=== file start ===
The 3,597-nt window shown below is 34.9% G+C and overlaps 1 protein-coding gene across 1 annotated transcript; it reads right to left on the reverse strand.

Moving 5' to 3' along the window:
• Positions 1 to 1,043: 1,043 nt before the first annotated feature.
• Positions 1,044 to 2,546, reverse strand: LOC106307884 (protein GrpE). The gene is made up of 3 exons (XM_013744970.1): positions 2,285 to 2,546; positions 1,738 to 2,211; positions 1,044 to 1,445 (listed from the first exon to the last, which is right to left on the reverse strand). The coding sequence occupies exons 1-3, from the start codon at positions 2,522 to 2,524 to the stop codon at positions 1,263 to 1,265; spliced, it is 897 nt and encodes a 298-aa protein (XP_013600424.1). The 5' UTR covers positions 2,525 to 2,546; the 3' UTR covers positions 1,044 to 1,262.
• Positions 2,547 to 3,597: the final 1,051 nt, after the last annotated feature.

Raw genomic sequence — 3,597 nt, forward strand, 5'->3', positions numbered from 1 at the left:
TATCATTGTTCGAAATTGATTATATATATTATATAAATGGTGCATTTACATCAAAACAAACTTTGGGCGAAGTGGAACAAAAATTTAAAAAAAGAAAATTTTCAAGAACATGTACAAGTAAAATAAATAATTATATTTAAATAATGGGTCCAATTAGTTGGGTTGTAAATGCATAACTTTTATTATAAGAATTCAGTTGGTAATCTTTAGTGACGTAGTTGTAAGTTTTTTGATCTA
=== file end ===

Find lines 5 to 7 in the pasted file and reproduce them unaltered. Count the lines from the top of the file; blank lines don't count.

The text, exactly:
• Positions 2,547 to 3,597: the final 1,051 nt, after the last annotated feature.

Raw genomic sequence — 3,597 nt, forward strand, 5'->3', positions numbered from 1 at the left:
TATCATTGTTCGAAATTGATTATATATATTATATAAATGGTGCATTTACATCAAAACAAACTTTGGGCGAAGTGGAACAAAAATTTAAAAAAAGAAAATTTTCAAGAACATGTACAAGTAAAATAAATAATTATATTTAAATAATGGGTCCAATTAGTTGGGTTGTAAATGCATAACTTTTATTATAAGAATTCAGTTGGTAATCTTTAGTGACGTAGTTGTAAGTTTTTTGATCTA